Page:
Lidia brought the clothes and shoes she wore in Crystal City to Okinawa, but there was so much poverty in Japan that her shoes drew attention: “When I went out on the street to walk, the people who were without shoes looked at me a lot, so I I took off my shoes and started walking barefoot, like everyone else. Everything was walking in Okinawa, there was no mobility.”

The war claimed the lives of hundreds of thousands of soldiers and civilians in Okinawa. Lidia recalled during Luis Rocca's interview that “there were many orphans and widows.”

To that Okinawa of barefoot poor people, without enough food and with broken families, Rensuke returned with part of his family (some of his children stayed in the United States).

Above I wrote that great-uncle had to “start from scratch” in his homeland, but I think that expression is not fair. Starting from scratch suggests a second chance, the possibility of reinventing oneself, but that was not the case for him or for people like him who were approaching old age and who had everything taken away from them. Life for them was simply survival.

Lidia’s grandfather (an immigrant named Seiji) said to his granddaughter shortly before he died: “Why do I always have bad luck? Misfortune always happens to me. When I was young I was in Okinawa and there was poverty and suffering. I went to Peru to improve and when I was doing well, the war came and we lost everything; Then they took us to the United States, locked up. Then Japan lost the war. When we returned to Okinawa, there was more poverty and we suffered.”

I'll never know, but I think Rensuke would subscribe to every word his countryman Seiji said.

I suspect that Mitsuya refused to tell the story of his uncle's life in post-war Okinawa because perhaps he thought there was no epic in mere subsistence, as well as to preserve his childhood memories, so as not to tarnish the image of the hero on horseback.


Los desterrados also tells the odyssey of a Peruvian woman who traveled with her eight children to the United States to reunite with her Japanese husband, deported two years earlier.

“They got off the bus (in Crystal City) and the first thing they saw were the wire fences, the posts, the watchtowers, the sentries and the mounted police. Without hesitation, she advanced toward the front door, grabbing her youngest children. Her eyes searched for her husband. He crossed the entrance door, stopped, looked around the facilities and finally spotted the silent Mantaro (Kague). Everyone ran towards him and hugged him. The most children clung to dad's legs; Everyone cried with deep emotion. 22 months had passed since the day of separation.”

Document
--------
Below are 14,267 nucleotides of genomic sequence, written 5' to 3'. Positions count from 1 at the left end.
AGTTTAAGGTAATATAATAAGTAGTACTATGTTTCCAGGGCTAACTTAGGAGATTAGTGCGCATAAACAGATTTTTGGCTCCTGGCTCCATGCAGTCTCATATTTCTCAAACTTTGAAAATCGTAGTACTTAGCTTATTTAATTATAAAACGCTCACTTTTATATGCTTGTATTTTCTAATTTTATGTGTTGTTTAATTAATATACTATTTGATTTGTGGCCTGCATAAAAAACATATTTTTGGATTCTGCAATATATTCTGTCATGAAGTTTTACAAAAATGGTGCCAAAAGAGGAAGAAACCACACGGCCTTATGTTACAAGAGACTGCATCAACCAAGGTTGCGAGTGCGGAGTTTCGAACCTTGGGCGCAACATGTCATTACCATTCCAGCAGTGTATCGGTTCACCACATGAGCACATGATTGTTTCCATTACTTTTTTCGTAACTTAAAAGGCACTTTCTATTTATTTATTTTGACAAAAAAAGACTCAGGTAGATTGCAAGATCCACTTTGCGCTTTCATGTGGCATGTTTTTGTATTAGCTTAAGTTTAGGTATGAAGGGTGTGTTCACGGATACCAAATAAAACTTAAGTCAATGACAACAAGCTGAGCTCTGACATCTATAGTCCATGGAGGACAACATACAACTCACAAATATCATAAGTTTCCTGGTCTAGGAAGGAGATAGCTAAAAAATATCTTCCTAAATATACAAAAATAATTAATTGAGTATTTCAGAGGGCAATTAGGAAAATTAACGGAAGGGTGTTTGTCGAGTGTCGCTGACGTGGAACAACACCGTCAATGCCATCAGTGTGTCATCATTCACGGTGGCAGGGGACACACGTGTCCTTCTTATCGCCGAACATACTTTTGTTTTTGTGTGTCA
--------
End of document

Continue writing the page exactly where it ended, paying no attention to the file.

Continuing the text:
Monument that bears witness to the disastrous history of Crystal City (photo:

Just as Micaela Castillo, Mantaro's wife, left Peru to share her spouse's confinement, Japanese immigrant Shuizake Aoyagi voluntarily moved to Crystal City to reunite with his wife and children, who had accompanied Mantaro's adoptive parents. her to the United States.

After recovering from the ravages caused to his mental health by the brutality of the local police (arrest and torture), Aoyagi only had a head for his family. The Exiles reproduces the dialogue that took place between Shuizake and some Japanese friends:

—Do you want to see your wife and children?

"Yes," he answered.

—But that means going to a concentration camp!

"It doesn't matter," he replied.

Finally, Aoyagi traveled to the United States, where he returned to see his wife and three children. Love was stronger than freedom.

The three stories reviewed are part of the book that, in addition to highlighting the human component of the deportations, contains valuable information, such as the sinister work carried out by the American agent John Emmerson in preparing the lists of Japanese immigrants who were to be expelled from Peru.

For readers unfamiliar with this dark episode in the history of Japanese immigration to Peru, Los desterrados is an important source of data. In addition to offering details about Emmerson's work, including his trips through the interior of the country to gather information, he describes the anti-Japanese climate that existed in Peru even before the war and the campaign promoted by those in power against the community of Japanese origin.

For readers familiar with the facts, the book gives faces and names to its protagonists, so as not to forget that behind the figures and data there are human beings.

© 2022 Enrique Higa Sakuda

Crystal City internment camp Department of Justice camps Los desterrados (book) Peru Texas United States World War II World War II camps
About the Author

Enrique Higa is a Peruvian Sansei (third generation, or grandchild of Japanese immigrants), journalist and Lima-based correspondent for the International Press, a Spanish-language weekly published in Japan.

Updated August 2009